One Year In Search of Lost Time ~ 2015 discussion

Finding Time Again > Week III ~ ending December 5

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message 1: by Simon (new)

Simon (sorcerer88) | 176 comments "That girl with the very deep-set eyes and the drawling voice, is she here? And if she really does repose here, then do we any longer know in what part, or how to find her underneath the flowers" (~59.82%)

message 2: by Simon (last edited Dec 14, 2015 08:03AM) (new)

Simon (sorcerer88) | 176 comments I hadn't noticed that this last volume is only around 370 pages, until after i noticed how fast it flies by compared to the others. A unique Ebook-without-page-numbers experience i guess.

I loved Proust's essay on art and specifically literature that starts in this section and continues through week 4's part.
This looks like his central outlook on art over life, and why the narrator needs to write this book, or why Proust made it pretty much his only life's content to write ISOLT in his final years.

"Real life, life finally uncovered and clarified, the only life in consequence lived to the full, is literature."

"Thanks to art, instead of seeing only a single world, our own, we see it multiplied, and have at our disposal as many worlds as there are original artists"

"The work of art was the only means of finding Lost Time again"

message 3: by Teresa (new)

Teresa I believe it's here that he also explains his views on friendship, something he touches on much earlier, which I know we debated about at the time.

message 4: by Judy (new)

Judy (wwwgoodreadscomprofilejudyg) | 60 comments I've just been reading this part and am again puzzled by Proust's views on love and friendship. He keeps on arguing that these are things we construct/imagine for ourselves, and that they have nothing to do with the reality of the other person - at one stage saying you might as well talk to furniture as to a friend.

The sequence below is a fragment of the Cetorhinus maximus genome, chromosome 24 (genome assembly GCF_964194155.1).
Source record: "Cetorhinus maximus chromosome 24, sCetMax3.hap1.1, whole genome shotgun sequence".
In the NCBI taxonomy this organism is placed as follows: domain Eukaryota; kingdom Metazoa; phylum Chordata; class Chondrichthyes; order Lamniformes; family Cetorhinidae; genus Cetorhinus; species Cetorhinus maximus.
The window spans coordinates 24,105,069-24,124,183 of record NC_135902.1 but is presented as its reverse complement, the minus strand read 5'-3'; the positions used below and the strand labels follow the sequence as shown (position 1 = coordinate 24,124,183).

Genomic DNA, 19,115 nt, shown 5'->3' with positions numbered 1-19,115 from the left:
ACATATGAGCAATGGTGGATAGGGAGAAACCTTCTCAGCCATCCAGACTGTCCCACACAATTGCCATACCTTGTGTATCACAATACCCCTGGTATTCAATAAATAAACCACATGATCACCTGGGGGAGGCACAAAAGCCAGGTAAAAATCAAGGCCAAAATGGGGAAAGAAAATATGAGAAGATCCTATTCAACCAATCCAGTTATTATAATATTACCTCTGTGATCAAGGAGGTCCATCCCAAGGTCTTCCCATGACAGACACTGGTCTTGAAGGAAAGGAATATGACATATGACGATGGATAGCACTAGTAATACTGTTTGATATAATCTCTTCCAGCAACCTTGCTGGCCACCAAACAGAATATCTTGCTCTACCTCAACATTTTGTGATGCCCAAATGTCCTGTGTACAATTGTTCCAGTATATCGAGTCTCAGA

And yet, for instance in his portrayal of Robert, there is a moving passage where he looks at how their friendship grows and changes over the years. All this clearly relies on both their characters and wouldn't have been the same if he had befriended someone else.

message 5: by Simon (new)

Simon (sorcerer88) | 176 comments Lovewise i think he means that we fall in love with an image of a person we have constructed ourselves, which can't fully correspond to the real person, because we don't know much about them yet, so in a way it doesn't matter what that person is really like. And maybe it's similar for friendship.

There's definitely some two-sidedness to his views on friendship and love, for one he devalues them philosophically, but he also lives them fully, because he can't help wanting and needing them.

message 6: by Marcelita (last edited Dec 31, 2015 07:28PM) (new)

Marcelita Swann | 74 comments Simon wrote: "Lovewise i think he means that we fall in love with an image of a person we have constructed ourselves, which can't fully correspond to the real person, because we don't know much about them yet, s..."

Yes, and to add to the complications, one's "old self" may be dying and you don't even trust, or even know, your current state of mind.

Aside...a fault of mine is looking for the kaleidoscope glass-fragments of Proust's personal life.

Here is de Botton's take on Marcel's friendships, and his need to be liked and accepted, as you pointed out Simon.